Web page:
Welcome to Advent Lutheran Church
What We Do
Sunday worship: Holy Communion at 10am
Begins September 12th
Classes for 2 - 10th grades
Beginning September 19th.
Learn more about our work.
What Keeps Us Going
Our Loving God created this world.
The world is now fallen and the evidence of that is all around: sickness, war, injustice, abuse.
Yet the world is Redeemed from its fallenness by God's coming in Jesus Christ, God's son.
This redemption is only partial, however, until the Lord returns. In the meantime we grasp glimpses of the fully redeemed world when God's Word is preached and Sacraments are administered; when we love and care for each other; when we work for peace and justice.
Nobody likes to surrender. It’s a sign of weakness, loss, rejection; whether it is in battle, in divorce, or in loosing a political battle.
In this the 500th anniversary of Luther’s opening foray into Reformation (the posting of the Ninety-Five Theses in Wittenberg, Germany on October 31, 1517) we think a lot about what Luther taught us. He taught us to surrender.
Not to surrender to the forces of corruption, misinformation and power in his Church (it was not all bad by any means, as we Protestants often depict it) – he sort of won that battle. Not that he won it the way he wanted to – what he really wanted was to reform the church from within, to have it be more tuned to the gospel message and the needs of the people, and to remain within it - for the church to remain in tact. The fracturing of the church that occurred when Luther was excommunicated in 1520, and after the Peace of Augsburg in 1585 (Luther was dead by then) left the various German principalities able to select whether they be Lutheran or Roman Catholic – Luther did NOT set our to do that. The church which divided around 1000 AD when East (Orthodox) and West (Roman) separated through mutual excommunication; was now further divided when West morphed into Protestant and Roman.
One thing central to Luther’s understanding of God is surrender. To surrender to God’s gift of faith given by the power of the Holy Spirit. To surrender to the unbelievable story of Jesus: the humble itinerate preacher whose band of outcasts ended up scattered with their leader executed; who believed he had risen; who believed they had a mission to the world to proclaim that God actually loved them all: the poor, the outcast, the non-pious, sinners.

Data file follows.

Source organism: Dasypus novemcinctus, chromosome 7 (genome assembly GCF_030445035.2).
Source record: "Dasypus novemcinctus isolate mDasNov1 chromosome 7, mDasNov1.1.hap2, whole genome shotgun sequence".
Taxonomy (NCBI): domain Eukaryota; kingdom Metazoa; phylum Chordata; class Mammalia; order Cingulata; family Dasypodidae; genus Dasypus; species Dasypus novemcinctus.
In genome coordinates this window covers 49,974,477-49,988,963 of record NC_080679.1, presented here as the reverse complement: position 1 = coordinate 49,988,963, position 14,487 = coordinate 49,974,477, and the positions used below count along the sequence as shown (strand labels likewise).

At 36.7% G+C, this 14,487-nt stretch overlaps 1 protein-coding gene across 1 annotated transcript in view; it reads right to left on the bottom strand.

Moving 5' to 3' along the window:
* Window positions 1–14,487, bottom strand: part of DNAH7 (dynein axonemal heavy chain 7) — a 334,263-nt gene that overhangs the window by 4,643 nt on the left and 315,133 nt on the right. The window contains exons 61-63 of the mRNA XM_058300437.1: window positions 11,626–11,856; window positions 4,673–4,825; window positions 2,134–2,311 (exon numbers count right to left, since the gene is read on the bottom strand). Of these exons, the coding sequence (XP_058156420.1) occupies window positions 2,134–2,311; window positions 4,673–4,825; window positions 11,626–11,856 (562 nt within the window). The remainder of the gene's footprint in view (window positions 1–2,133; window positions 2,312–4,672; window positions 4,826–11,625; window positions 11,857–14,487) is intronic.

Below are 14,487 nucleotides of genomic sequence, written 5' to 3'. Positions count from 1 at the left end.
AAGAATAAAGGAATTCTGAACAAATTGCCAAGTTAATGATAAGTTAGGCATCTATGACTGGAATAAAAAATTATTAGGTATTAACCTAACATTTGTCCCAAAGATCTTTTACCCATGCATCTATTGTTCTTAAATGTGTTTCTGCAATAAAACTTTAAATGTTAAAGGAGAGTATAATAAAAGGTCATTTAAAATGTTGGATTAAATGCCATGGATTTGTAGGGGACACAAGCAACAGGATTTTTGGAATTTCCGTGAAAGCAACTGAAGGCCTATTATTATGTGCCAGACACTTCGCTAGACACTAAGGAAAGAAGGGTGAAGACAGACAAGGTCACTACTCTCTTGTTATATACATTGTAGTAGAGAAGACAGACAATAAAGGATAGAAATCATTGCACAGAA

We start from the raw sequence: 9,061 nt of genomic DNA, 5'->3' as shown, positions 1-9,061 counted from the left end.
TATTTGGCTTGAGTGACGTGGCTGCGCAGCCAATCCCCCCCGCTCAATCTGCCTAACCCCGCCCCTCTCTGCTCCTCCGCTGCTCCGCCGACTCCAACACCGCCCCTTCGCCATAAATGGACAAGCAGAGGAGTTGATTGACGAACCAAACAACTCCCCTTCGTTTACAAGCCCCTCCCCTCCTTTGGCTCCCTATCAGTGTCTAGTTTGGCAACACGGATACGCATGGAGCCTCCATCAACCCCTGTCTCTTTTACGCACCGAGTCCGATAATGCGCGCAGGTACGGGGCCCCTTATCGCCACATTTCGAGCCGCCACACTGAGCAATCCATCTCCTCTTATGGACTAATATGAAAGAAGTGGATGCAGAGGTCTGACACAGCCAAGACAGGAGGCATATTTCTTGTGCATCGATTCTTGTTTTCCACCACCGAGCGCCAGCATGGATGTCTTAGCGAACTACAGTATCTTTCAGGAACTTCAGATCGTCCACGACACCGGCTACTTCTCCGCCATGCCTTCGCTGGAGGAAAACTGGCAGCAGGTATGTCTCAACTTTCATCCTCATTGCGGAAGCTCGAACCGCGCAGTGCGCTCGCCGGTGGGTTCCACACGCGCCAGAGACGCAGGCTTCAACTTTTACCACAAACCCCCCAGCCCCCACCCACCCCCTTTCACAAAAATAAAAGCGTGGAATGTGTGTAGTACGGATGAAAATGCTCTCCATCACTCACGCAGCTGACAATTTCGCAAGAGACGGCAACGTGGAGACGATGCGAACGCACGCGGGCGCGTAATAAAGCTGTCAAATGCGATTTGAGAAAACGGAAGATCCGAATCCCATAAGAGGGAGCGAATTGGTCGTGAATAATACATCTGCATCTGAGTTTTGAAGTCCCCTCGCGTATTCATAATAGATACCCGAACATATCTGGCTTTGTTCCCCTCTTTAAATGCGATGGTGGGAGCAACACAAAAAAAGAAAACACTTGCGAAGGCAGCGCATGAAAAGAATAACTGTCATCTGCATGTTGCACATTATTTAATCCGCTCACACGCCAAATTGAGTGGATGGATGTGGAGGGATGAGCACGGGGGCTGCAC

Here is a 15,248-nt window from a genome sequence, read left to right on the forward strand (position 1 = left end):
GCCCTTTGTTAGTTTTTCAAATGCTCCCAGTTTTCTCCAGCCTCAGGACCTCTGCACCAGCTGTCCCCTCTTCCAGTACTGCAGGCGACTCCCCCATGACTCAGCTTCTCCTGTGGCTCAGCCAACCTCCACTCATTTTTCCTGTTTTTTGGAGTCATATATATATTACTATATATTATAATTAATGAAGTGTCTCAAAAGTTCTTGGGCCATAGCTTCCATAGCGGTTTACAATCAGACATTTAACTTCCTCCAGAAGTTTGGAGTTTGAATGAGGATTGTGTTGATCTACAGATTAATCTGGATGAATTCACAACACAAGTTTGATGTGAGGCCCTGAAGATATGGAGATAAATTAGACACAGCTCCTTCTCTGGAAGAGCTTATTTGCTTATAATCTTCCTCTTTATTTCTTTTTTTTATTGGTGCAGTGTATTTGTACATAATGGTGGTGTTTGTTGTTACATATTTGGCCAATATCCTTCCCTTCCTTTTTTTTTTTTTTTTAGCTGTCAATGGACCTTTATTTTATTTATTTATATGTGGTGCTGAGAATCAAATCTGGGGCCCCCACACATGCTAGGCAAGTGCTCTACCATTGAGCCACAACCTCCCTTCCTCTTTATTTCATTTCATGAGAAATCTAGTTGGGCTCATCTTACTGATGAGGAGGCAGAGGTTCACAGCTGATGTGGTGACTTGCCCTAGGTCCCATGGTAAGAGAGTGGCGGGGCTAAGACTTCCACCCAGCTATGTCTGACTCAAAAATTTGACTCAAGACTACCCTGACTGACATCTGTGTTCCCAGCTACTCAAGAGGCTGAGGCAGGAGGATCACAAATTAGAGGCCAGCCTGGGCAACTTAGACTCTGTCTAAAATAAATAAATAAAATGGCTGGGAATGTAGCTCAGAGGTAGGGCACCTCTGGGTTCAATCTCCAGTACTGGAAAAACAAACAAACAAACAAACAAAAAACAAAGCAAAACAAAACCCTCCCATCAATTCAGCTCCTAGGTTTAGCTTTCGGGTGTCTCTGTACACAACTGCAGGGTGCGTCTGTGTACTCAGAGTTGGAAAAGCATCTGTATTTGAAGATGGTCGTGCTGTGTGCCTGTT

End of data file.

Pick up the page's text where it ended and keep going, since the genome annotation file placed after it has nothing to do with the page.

While the church of Luther’s day taught people “the rules” on how to please God (and it was difficult indeed), Luther taught that God already loved them! While the church of his day taught the complications of a sacramentary system, Luther taught that Baptism welcomes us into God’s family without our doing anything; and that Holy Communion announces God’s gift of salvation to all.
In his explanation to the Third Article of the Apostles' Creed in his Small Catechism, Martin Luther says:
"I believe that I cannot by my own understanding or effort believe in Jesus Christ my Lord, or come to him. But the Holy Spirit has called me through the gospel, enlightened me with his gifts, and sanctified and kept me in true faith. In the same way he calls, gathers, enlightens, and sanctifies the whole Christian church on earth, and keeps it united with Jesus Christ in the one true faith."
For Luther, the Christian life was surrendering, passively receiving, God’s call, enlightenment, sanctification and faith. Faith isn’t something you have to develop on your own through rigorous religious practices, faith is a gift through the Spirit. Faith isn’t something you will be judged on – and perhaps because of too much doubt, you will be rejected. Faith is the result of surrendering to God.
At Easter we surrender to the faith God gives us that Jesus was indeed something of God come to us to bring us all back together. That we are reconciled to God, by God, and now live in peace. Easter is the Feast of God’s Victory and our surrender.
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